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Getting To Know: Forty Avenues

1. "Your musical journey started at a young age when you began producing music in your bedroom. How has your sound evolved since those early days, and what elements of indie, hip hop, and electronic music do you find most compelling to incorporate into your work?"

Yes! It all started when I was looking for ways to make money as a 12 year old. So I don’t know how I managed to stumble across FL Studio. God only knows. My parents never forced music on me at all, so I feel it’s quite special that I found it on my own terms and that production was my first experience with making music. I started off with dance music, which somehow moulded into a horrendous form of lo-fi, and then circled back to future bass, house etc. I don’t know how my parents were so encouraging at the beginning to be honest, they've put up with a lot of bad music over the years.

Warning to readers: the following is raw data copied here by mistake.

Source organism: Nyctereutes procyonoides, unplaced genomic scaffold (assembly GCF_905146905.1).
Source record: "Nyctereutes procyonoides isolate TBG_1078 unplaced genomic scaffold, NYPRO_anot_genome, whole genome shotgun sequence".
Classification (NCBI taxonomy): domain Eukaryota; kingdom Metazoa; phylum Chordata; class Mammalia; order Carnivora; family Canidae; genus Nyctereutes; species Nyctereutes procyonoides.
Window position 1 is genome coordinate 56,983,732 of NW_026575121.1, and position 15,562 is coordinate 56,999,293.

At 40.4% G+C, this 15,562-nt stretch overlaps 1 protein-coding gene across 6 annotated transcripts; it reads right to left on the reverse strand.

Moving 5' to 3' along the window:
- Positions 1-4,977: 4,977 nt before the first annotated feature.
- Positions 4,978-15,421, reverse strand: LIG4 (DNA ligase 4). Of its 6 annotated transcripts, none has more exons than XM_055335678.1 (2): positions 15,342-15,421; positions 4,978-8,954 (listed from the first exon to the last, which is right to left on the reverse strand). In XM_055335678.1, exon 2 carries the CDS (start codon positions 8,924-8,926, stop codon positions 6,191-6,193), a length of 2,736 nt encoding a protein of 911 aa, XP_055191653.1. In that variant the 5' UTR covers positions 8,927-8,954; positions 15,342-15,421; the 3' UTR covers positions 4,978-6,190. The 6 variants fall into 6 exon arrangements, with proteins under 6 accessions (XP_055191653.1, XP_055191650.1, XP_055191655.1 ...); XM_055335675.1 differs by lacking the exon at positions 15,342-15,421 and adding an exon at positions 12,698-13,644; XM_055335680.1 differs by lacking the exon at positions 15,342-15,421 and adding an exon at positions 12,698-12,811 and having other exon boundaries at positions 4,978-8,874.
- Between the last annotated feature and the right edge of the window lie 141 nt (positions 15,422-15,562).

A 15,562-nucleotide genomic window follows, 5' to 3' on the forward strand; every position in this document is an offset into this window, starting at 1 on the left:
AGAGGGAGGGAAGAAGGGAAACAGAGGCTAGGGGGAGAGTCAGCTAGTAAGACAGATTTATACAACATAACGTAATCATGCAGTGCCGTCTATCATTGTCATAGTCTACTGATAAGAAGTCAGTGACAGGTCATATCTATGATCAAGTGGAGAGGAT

Electronic music is where it all started and it will always have an influence on me  -  even now making indie music. I love the boldness of EDM - especially over the last 5/6 years. The boundaries continue to get pushed into places I didn’t even know existed. This philosophy of “Yeah, this is what I like to make and I don’t give a f–k what anyone thinks” is something I greatly admire and is a mindset I always try to incorporate into my own work.

2. "Remixing indie songs played a significant role in your musical development. How did this experience shape your approach to production, and in what ways did it contribute to the unique sound we hear in Forty Avenues today?"

I mean, it’s probably the most important thing I’ve ever done, not to be dramatic. Remixing really helped me refine my skill set. With the weight of writing the bones of a song taken away, I could just focus entirely on getting intricate with the production.

With Forty Avenues, remixing has influenced the way I think about writing songs, and how many different routes it can take. You know, like “should we continue to go down the indie-rock route for this song? Or should we resample the entire track and pitch it down then put a dance beat over it” - weird stuff like. That’s what keeps it from getting static for me, and it’s also where most of my best ideas come from. I think what I really took away from remixing is that music is so malleable and it can be whatever you want it to be. Genres are just constructs at the end of the day. They can be merged, messed with, or just disregarded altogether.